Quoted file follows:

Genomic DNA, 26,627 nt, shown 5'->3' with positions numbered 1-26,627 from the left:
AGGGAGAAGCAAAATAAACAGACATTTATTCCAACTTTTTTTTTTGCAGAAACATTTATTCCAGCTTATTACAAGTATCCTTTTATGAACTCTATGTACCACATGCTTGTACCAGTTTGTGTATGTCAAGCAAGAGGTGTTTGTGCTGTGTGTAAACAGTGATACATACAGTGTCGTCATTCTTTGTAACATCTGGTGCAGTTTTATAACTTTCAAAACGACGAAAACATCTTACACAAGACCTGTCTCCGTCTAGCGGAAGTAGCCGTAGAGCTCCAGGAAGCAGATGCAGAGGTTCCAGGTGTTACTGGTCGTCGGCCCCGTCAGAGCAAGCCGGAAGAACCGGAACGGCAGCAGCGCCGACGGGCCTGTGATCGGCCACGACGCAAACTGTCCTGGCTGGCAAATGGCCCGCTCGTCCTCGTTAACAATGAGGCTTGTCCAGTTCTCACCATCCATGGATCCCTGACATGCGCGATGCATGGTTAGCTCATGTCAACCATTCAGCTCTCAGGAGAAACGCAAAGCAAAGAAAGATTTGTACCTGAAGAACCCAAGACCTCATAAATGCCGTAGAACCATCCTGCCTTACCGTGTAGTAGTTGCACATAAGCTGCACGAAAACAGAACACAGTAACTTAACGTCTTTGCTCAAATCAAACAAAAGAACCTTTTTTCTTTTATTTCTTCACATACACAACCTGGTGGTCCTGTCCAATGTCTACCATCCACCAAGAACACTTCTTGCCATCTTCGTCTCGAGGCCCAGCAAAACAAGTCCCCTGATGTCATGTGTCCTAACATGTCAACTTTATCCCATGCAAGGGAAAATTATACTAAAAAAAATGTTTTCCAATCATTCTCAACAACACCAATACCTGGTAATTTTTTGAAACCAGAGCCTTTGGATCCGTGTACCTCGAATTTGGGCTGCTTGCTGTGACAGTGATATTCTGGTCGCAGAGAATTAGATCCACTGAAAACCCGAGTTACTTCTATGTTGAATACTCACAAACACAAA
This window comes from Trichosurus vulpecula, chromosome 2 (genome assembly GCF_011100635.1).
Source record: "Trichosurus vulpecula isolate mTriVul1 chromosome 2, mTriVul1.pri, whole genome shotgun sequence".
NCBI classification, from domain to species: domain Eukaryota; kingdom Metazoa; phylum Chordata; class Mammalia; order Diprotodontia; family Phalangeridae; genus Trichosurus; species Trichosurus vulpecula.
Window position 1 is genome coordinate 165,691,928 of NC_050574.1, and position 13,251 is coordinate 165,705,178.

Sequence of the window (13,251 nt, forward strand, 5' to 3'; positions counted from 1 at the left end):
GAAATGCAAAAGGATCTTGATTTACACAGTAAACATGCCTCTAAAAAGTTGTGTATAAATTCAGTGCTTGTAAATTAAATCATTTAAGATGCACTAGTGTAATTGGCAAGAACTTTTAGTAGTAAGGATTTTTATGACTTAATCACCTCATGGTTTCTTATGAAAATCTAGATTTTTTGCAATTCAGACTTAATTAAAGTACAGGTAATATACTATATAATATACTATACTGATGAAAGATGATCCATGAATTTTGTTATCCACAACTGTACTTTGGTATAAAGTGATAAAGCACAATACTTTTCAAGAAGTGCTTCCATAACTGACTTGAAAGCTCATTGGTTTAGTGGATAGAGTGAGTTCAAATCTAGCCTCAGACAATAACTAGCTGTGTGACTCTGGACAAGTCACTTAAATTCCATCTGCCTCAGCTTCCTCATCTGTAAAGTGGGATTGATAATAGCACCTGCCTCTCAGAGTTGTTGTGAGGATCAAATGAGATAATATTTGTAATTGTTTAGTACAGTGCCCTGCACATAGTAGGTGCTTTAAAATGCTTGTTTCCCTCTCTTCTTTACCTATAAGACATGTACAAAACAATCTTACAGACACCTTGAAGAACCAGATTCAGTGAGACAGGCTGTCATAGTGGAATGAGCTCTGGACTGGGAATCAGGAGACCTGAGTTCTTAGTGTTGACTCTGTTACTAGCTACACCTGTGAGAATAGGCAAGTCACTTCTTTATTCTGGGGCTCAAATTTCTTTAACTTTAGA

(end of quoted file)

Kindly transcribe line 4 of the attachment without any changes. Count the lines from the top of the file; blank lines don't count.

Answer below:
Source record: "Trichosurus vulpecula isolate mTriVul1 chromosome 2, mTriVul1.pri, whole genome shotgun sequence".